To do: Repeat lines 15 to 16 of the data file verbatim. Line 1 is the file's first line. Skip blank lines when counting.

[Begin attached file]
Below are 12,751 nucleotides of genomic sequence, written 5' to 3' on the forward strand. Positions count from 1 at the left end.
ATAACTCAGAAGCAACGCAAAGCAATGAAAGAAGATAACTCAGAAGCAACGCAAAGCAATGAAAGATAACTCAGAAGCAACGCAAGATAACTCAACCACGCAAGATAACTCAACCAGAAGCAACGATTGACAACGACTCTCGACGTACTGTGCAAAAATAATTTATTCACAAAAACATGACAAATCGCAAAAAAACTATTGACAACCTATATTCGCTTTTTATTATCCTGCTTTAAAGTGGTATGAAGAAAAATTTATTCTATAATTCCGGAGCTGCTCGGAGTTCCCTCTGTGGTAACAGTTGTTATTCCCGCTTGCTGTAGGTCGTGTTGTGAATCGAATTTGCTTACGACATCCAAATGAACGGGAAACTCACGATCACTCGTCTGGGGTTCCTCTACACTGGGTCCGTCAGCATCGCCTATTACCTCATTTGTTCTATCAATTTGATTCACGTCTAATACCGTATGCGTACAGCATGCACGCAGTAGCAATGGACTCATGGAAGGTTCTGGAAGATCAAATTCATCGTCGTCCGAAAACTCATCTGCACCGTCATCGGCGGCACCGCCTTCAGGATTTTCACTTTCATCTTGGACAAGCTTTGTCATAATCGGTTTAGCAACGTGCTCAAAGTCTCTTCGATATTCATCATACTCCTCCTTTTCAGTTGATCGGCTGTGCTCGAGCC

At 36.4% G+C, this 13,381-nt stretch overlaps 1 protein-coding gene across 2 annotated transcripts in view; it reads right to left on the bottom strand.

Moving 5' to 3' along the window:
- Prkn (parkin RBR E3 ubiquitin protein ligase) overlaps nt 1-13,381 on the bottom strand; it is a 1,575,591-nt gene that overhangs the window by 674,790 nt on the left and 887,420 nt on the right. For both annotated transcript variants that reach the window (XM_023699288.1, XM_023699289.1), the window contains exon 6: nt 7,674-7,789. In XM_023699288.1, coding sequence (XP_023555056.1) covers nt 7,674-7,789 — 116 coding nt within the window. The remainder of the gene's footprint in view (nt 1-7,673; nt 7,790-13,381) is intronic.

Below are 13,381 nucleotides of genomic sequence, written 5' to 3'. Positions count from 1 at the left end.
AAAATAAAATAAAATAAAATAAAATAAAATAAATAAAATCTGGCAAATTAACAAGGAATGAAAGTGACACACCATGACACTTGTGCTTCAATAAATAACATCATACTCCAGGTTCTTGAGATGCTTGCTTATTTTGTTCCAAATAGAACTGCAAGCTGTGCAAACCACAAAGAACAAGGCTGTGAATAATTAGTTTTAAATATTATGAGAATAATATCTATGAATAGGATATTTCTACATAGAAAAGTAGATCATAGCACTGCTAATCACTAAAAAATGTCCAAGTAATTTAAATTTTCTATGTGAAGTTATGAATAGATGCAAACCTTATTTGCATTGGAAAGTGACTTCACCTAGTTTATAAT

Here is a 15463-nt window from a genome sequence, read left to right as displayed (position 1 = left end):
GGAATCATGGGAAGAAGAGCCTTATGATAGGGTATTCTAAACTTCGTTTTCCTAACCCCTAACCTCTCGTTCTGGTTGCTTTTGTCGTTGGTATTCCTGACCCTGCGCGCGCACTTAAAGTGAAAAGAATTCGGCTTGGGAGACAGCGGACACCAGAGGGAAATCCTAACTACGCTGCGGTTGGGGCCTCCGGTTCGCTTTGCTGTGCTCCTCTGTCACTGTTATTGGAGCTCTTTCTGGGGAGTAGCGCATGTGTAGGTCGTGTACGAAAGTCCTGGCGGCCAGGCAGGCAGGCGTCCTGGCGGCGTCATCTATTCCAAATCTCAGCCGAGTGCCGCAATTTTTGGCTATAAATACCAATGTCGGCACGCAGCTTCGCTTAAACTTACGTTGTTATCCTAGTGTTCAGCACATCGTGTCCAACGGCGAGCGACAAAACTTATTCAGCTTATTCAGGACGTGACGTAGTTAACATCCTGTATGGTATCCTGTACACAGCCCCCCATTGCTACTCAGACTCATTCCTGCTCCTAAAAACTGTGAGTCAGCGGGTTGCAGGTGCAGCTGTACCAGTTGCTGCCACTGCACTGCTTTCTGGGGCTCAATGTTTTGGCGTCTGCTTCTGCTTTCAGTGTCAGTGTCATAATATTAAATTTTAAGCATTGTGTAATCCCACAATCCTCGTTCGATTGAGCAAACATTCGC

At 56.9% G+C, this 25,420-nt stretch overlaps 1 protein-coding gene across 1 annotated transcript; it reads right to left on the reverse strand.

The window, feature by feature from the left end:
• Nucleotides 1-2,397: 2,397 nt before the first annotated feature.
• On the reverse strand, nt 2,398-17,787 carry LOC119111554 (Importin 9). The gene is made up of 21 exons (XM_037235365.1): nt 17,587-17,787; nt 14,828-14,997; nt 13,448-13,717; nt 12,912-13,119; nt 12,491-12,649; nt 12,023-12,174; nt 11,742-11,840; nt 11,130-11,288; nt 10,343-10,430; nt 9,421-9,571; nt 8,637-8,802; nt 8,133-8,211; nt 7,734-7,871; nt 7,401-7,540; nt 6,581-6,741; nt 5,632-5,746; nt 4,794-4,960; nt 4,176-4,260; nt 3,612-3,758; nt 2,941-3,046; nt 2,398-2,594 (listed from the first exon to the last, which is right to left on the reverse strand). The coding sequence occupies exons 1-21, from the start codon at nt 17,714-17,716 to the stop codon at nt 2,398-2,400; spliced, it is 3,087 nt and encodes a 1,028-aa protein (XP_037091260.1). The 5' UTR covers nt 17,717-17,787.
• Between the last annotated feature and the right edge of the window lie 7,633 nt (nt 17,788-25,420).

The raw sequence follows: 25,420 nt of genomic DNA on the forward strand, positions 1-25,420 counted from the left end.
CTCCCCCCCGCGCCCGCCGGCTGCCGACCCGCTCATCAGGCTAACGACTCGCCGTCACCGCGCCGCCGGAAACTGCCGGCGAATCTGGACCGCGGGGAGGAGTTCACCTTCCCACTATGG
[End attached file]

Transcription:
The raw sequence follows: 25,420 nt of genomic DNA on the forward strand, positions 1-25,420 counted from the left end.
CTCCCCCCCGCGCCCGCCGGCTGCCGACCCGCTCATCAGGCTAACGACTCGCCGTCACCGCGCCGCCGGAAACTGCCGGCGAATCTGGACCGCGGGGAGGAGTTCACCTTCCCACTATGG